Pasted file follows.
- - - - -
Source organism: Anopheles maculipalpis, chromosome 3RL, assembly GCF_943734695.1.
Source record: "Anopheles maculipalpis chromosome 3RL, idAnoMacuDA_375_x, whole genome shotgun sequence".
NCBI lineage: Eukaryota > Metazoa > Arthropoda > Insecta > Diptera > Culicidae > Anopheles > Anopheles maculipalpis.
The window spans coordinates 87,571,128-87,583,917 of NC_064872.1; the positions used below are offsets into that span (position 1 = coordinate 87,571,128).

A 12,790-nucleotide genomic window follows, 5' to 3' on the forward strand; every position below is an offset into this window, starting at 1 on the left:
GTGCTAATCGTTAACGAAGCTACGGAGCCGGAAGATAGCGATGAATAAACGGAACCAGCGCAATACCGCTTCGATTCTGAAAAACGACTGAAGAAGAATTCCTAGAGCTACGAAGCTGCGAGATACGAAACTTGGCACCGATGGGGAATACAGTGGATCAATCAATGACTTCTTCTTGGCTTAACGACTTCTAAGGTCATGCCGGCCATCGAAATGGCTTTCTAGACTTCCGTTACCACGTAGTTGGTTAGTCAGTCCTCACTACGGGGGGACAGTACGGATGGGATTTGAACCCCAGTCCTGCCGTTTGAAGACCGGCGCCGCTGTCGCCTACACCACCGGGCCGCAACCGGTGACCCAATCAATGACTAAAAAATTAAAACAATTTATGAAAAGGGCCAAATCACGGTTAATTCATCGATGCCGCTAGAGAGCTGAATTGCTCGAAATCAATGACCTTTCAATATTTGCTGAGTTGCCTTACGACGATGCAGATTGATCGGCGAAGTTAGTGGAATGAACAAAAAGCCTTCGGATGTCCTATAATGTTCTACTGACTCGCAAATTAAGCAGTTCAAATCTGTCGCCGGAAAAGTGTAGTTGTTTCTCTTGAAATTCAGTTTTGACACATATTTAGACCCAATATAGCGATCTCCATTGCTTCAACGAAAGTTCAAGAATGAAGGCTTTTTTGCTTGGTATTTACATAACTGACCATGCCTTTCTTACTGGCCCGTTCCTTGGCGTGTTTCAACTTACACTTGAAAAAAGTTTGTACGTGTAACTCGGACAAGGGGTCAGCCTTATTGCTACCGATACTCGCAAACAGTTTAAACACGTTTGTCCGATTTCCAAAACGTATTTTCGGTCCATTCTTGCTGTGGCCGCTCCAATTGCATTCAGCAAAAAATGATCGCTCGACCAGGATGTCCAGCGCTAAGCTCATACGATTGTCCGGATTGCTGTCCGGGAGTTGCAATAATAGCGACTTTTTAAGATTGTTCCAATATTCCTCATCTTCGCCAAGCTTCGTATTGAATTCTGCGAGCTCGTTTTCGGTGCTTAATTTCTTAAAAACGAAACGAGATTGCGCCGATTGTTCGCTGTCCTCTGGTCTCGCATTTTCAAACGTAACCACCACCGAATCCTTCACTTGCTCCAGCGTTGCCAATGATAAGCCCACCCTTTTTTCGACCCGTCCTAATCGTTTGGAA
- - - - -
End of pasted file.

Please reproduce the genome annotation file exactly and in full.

Source organism: Anopheles maculipalpis, chromosome 3RL, assembly GCF_943734695.1.
Source record: "Anopheles maculipalpis chromosome 3RL, idAnoMacuDA_375_x, whole genome shotgun sequence".
NCBI lineage: Eukaryota > Metazoa > Arthropoda > Insecta > Diptera > Culicidae > Anopheles > Anopheles maculipalpis.
The window spans coordinates 87,571,128-87,583,917 of NC_064872.1; the positions used below are offsets into that span (position 1 = coordinate 87,571,128).

A 12,790-nucleotide genomic window follows, 5' to 3' on the forward strand; every position below is an offset into this window, starting at 1 on the left:
GTGCTAATCGTTAACGAAGCTACGGAGCCGGAAGATAGCGATGAATAAACGGAACCAGCGCAATACCGCTTCGATTCTGAAAAACGACTGAAGAAGAATTCCTAGAGCTACGAAGCTGCGAGATACGAAACTTGGCACCGATGGGGAATACAGTGGATCAATCAATGACTTCTTCTTGGCTTAACGACTTCTAAGGTCATGCCGGCCATCGAAATGGCTTTCTAGACTTCCGTTACCACGTAGTTGGTTAGTCAGTCCTCACTACGGGGGGACAGTACGGATGGGATTTGAACCCCAGTCCTGCCGTTTGAAGACCGGCGCCGCTGTCGCCTACACCACCGGGCCGCAACCGGTGACCCAATCAATGACTAAAAAATTAAAACAATTTATGAAAAGGGCCAAATCACGGTTAATTCATCGATGCCGCTAGAGAGCTGAATTGCTCGAAATCAATGACCTTTCAATATTTGCTGAGTTGCCTTACGACGATGCAGATTGATCGGCGAAGTTAGTGGAATGAACAAAAAGCCTTCGGATGTCCTATAATGTTCTACTGACTCGCAAATTAAGCAGTTCAAATCTGTCGCCGGAAAAGTGTAGTTGTTTCTCTTGAAATTCAGTTTTGACACATATTTAGACCCAATATAGCGATCTCCATTGCTTCAACGAAAGTTCAAGAATGAAGGCTTTTTTGCTTGGTATTTACATAACTGACCATGCCTTTCTTACTGGCCCGTTCCTTGGCGTGTTTCAACTTACACTTGAAAAAAGTTTGTACGTGTAACTCGGACAAGGGGTCAGCCTTATTGCTACCGATACTCGCAAACAGTTTAAACACGTTTGTCCGATTTCCAAAACGTATTTTCGGTCCATTCTTGCTGTGGCCGCTCCAATTGCATTCAGCAAAAAATGATCGCTCGACCAGGATGTCCAGCGCTAAGCTCATACGATTGTCCGGATTGCTGTCCGGGAGTTGCAATAATAGCGACTTTTTAAGATTGTTCCAATATTCCTCATCTTCGCCAAGCTTCGTATTGAATTCTGCGAGCTCGTTTTCGGTGCTTAATTTCTTAAAAACGAAACGAGATTGCGCCGATTGTTCGCTGTCCTCTGGTCTCGCATTTTCAAACGTAACCACCACCGAATCCTTCACTTGCTCCAGCGTTGCCAATGATAAGCCCACCCTTTTTTCGACCCGTCCTAATCGTTTGGAA